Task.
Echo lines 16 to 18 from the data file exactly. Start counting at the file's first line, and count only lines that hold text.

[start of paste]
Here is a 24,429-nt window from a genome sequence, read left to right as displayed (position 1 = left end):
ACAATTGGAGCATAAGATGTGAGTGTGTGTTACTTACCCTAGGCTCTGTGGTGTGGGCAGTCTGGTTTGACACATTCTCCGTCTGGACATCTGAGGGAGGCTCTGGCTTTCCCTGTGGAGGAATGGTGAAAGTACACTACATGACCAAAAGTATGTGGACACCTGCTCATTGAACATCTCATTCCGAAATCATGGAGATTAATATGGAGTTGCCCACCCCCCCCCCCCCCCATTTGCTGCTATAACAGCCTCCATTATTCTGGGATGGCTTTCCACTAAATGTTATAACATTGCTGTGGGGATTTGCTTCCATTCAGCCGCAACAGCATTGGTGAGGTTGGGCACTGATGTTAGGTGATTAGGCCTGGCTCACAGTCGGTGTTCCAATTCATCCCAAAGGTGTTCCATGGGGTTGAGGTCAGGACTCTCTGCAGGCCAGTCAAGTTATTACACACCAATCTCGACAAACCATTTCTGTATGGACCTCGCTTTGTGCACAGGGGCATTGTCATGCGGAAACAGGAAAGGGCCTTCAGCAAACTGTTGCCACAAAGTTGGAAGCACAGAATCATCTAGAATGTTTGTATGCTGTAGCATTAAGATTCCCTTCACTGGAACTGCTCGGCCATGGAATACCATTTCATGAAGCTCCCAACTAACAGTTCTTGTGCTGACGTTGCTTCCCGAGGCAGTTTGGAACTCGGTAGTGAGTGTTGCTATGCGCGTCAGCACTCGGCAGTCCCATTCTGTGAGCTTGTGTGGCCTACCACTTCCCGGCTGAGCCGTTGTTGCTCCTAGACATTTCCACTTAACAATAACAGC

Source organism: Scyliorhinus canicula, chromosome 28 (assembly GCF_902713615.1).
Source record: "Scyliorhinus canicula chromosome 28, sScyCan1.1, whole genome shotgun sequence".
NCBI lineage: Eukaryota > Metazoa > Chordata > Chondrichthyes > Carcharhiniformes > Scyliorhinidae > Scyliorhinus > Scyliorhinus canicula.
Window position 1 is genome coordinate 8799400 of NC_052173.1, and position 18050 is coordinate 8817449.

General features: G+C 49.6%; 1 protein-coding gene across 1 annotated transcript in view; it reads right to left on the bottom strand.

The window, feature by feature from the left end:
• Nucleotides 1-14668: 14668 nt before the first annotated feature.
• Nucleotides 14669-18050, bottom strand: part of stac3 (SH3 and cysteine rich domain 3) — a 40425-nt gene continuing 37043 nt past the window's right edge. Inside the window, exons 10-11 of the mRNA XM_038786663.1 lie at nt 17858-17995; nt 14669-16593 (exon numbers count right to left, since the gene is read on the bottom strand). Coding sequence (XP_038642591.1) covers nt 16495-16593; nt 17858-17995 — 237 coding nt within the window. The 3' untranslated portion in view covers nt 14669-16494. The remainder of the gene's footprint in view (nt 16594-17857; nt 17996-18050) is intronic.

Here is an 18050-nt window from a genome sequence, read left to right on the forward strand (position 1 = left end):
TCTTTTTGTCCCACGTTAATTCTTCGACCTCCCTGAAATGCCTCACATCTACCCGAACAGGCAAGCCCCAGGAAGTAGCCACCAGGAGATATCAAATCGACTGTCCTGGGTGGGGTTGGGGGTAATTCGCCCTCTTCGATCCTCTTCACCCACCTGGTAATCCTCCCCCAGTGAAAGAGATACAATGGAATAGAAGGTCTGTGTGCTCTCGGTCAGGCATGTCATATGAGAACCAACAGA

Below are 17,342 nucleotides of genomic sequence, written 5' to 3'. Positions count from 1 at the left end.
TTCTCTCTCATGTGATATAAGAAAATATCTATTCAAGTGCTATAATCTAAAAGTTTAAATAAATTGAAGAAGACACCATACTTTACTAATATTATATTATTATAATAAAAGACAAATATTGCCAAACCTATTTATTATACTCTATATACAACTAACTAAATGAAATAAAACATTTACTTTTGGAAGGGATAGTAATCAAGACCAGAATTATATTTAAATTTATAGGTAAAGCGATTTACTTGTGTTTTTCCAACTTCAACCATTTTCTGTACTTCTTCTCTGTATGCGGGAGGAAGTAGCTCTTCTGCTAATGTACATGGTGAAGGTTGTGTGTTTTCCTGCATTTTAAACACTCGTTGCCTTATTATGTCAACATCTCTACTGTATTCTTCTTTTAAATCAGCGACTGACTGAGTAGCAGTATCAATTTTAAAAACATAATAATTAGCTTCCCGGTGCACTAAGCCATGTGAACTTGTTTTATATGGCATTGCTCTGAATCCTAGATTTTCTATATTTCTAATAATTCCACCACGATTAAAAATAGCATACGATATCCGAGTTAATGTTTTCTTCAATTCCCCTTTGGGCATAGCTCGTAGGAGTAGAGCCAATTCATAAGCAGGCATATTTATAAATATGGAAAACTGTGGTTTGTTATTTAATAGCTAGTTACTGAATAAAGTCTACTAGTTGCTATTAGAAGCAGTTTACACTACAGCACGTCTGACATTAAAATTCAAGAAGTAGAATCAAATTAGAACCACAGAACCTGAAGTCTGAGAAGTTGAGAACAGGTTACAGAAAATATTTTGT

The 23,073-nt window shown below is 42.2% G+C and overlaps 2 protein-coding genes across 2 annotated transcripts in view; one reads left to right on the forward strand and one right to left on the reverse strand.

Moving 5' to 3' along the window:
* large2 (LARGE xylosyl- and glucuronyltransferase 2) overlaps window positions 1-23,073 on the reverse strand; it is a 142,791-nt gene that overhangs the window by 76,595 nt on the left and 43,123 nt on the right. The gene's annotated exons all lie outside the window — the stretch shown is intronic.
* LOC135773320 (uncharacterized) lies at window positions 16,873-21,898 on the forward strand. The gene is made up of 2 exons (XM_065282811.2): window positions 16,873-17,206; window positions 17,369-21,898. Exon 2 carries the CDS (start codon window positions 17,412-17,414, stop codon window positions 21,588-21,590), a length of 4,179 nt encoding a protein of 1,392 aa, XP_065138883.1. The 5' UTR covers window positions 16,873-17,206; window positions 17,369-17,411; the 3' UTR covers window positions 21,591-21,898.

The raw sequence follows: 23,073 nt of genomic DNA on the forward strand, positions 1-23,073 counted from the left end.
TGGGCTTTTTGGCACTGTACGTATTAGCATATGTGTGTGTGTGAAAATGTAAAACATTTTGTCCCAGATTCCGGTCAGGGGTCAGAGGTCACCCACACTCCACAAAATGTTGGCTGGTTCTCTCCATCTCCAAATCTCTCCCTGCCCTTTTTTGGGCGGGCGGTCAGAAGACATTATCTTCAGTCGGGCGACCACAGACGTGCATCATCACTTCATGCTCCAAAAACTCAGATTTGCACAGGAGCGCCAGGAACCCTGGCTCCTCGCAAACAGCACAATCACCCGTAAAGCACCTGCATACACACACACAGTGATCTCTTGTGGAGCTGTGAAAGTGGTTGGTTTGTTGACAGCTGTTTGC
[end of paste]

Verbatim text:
Moving 5' to 3' along the window:
* large2 (LARGE xylosyl- and glucuronyltransferase 2) overlaps window positions 1-23,073 on the reverse strand; it is a 142,791-nt gene that overhangs the window by 76,595 nt on the left and 43,123 nt on the right. The gene's annotated exons all lie outside the window — the stretch shown is intronic.
* LOC135773320 (uncharacterized) lies at window positions 16,873-21,898 on the forward strand. The gene is made up of 2 exons (XM_065282811.2): window positions 16,873-17,206; window positions 17,369-21,898. Exon 2 carries the CDS (start codon window positions 17,412-17,414, stop codon window positions 21,588-21,590), a length of 4,179 nt encoding a protein of 1,392 aa, XP_065138883.1. The 5' UTR covers window positions 16,873-17,206; window positions 17,369-17,411; the 3' UTR covers window positions 21,591-21,898.